Nigerian political leaders practise ‘bread and butter’ politics: Jonathan
Former President Goodluck Jonathan has accused Nigeria’s political leaders of practising “bread and butter” politics, using financial inducements to buy their way into public offices.
Mr Jonathan gave the advice while delivering a keynote address at the one-year memorial in honour of Idahosa Okunbo in Abuja on Saturday.
He said 2023 should be seen as an avenue to elect the kind of leadership Nigeria deserves now and in the future to assume its rightful place among nations.
“Ahead of the 2023 elections, we are getting ready to be wooed and wowed at campaign grounds by various politicians seeking different offices. But these thoughts are beyond 2023,” Mr Jonathan noted. “It is about Nigeria and the kind of leadership it deserves now and in the future to ensure that our country assumes its rightful place among the comity of nations. My charge to Nigerians is to be circumspect in the exercise of their voting rights.”
The former president urged Nigerians to think beyond immediate gratification.
“We must shift away from the politics of bread and butter and ensure that we do not elect leaders that will buy our conscience today and mortgage the future of our children and grandchildren,” Mr Jonathan told his compatriots. “We should endeavour to elect only those that will leave legacies of unity, peace and development.”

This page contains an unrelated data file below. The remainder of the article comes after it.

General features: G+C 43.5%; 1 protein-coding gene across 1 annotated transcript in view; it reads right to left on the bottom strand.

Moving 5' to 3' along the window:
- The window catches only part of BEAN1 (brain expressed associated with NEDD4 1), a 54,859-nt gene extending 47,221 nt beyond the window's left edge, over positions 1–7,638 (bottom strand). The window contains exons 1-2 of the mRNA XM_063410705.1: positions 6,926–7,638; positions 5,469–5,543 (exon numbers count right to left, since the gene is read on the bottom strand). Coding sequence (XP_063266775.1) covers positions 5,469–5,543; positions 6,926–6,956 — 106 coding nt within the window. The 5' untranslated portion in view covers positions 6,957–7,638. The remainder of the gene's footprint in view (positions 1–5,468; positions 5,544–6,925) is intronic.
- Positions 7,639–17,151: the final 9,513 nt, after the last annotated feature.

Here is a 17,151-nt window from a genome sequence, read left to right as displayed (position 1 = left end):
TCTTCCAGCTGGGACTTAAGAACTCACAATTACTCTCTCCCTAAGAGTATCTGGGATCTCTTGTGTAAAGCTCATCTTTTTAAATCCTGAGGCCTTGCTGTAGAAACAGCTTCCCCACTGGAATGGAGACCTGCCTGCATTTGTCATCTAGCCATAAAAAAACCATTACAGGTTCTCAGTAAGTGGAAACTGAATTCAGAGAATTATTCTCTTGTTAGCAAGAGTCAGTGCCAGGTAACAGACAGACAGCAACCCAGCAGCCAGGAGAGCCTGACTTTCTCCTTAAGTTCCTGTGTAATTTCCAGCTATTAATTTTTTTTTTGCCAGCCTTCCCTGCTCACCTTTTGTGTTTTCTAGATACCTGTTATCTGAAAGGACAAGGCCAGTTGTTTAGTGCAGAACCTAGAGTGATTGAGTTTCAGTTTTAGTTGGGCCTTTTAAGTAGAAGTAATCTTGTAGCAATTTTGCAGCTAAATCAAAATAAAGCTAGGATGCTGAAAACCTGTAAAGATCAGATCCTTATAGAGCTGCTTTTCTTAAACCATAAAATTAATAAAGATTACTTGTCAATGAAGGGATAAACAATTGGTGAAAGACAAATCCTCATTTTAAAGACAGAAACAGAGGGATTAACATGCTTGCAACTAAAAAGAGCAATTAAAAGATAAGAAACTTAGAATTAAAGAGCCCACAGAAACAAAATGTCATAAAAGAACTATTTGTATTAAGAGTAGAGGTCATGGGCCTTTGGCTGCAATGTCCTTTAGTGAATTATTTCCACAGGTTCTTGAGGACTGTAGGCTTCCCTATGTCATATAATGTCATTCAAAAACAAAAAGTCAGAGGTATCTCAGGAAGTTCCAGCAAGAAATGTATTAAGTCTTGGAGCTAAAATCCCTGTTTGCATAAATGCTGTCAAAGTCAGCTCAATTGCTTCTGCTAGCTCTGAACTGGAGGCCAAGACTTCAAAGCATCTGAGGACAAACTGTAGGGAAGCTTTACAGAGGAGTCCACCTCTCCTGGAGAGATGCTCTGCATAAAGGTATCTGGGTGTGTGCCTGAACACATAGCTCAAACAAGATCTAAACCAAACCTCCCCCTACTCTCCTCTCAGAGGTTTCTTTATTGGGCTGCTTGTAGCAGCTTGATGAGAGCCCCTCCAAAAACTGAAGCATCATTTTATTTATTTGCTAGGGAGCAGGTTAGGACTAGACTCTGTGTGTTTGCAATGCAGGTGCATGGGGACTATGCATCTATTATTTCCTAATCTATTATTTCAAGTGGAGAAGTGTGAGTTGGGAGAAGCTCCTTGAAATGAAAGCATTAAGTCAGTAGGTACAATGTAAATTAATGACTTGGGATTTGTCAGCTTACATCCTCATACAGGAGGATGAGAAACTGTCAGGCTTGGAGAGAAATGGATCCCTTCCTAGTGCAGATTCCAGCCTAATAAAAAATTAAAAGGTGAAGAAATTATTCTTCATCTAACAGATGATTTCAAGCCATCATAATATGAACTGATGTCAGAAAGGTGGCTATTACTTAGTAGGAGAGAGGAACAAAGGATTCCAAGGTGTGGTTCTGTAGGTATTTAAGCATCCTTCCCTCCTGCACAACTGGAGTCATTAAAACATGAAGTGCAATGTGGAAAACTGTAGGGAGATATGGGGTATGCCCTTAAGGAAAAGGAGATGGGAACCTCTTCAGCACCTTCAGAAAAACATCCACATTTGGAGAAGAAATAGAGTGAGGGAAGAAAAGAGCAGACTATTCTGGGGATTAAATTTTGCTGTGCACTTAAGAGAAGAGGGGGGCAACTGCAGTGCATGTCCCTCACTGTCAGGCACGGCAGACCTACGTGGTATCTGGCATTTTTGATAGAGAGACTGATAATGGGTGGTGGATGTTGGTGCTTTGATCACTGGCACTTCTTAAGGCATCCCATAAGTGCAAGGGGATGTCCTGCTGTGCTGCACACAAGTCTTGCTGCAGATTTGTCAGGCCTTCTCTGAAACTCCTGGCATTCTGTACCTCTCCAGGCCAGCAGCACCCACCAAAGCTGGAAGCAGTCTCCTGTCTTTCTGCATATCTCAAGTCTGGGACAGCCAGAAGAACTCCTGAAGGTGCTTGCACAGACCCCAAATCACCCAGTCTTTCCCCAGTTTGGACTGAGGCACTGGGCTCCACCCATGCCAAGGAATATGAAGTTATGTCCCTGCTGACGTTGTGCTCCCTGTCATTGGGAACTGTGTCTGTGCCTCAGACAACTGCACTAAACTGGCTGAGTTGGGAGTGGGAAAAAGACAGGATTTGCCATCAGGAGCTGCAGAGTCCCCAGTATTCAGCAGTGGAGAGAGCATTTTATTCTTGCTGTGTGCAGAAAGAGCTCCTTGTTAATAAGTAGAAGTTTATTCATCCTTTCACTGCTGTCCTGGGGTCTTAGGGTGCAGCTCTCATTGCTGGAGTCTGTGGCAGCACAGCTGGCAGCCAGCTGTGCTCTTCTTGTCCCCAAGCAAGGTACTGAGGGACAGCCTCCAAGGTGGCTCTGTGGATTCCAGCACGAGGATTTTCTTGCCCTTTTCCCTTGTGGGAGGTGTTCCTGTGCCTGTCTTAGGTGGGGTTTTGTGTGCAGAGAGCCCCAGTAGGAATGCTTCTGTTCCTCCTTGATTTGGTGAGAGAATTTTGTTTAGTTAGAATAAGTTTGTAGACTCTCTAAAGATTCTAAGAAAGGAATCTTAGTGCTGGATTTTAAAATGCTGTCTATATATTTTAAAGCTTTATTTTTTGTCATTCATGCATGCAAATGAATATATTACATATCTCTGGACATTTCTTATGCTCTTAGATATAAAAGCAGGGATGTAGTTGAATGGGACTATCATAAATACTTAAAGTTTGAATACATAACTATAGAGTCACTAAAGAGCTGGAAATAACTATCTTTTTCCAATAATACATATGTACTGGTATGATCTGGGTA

Mr Jonathan said every election cycle provided Nigerians with the ample opportunity to take decisions that will help them renew their hope, restore what was lost and rebuild the country and advised political leaders at all levels to make necessary sacrifices that promote patriotism, inspire devotion and spur citizens to do their best for their country.
“Those who also lead at various capacities in politics and business, be they councillors, council chairpersons, governors, lawmakers at both state and national levels as well as boardroom gurus, should be bothered about the value of their leadership style,” he stressed.
He added, “Will you be remembered as a deceitful leader, an ethnic bigot, religious fanatic or a nation builder that would leave lasting legacies for the people.”
The ex-president further stressed that good leadership at homes, schools, communities, traditional institutions, and worship places would “give birth to legacies that would serve as a source of pride and benefit to the rest of society.”
On Nigeria’s political evolution and development challenges, Mr Jonathan said the nation and its leaders could not afford to lay undue emphasis on its ethno-sectional colouration.
“Nations grow on the back of lasting legacies left by successive leaders. Our founding fathers may have offered their best efforts and made their own mistakes in service to their country and allegiance to cultural identities, especially on the issue bordering on the unity of Nigeria,” Mr Jonathan explained. “But we should be able to ask ourselves as current political leaders, what lasting legacies are we leaving for our children and grandchildren.”
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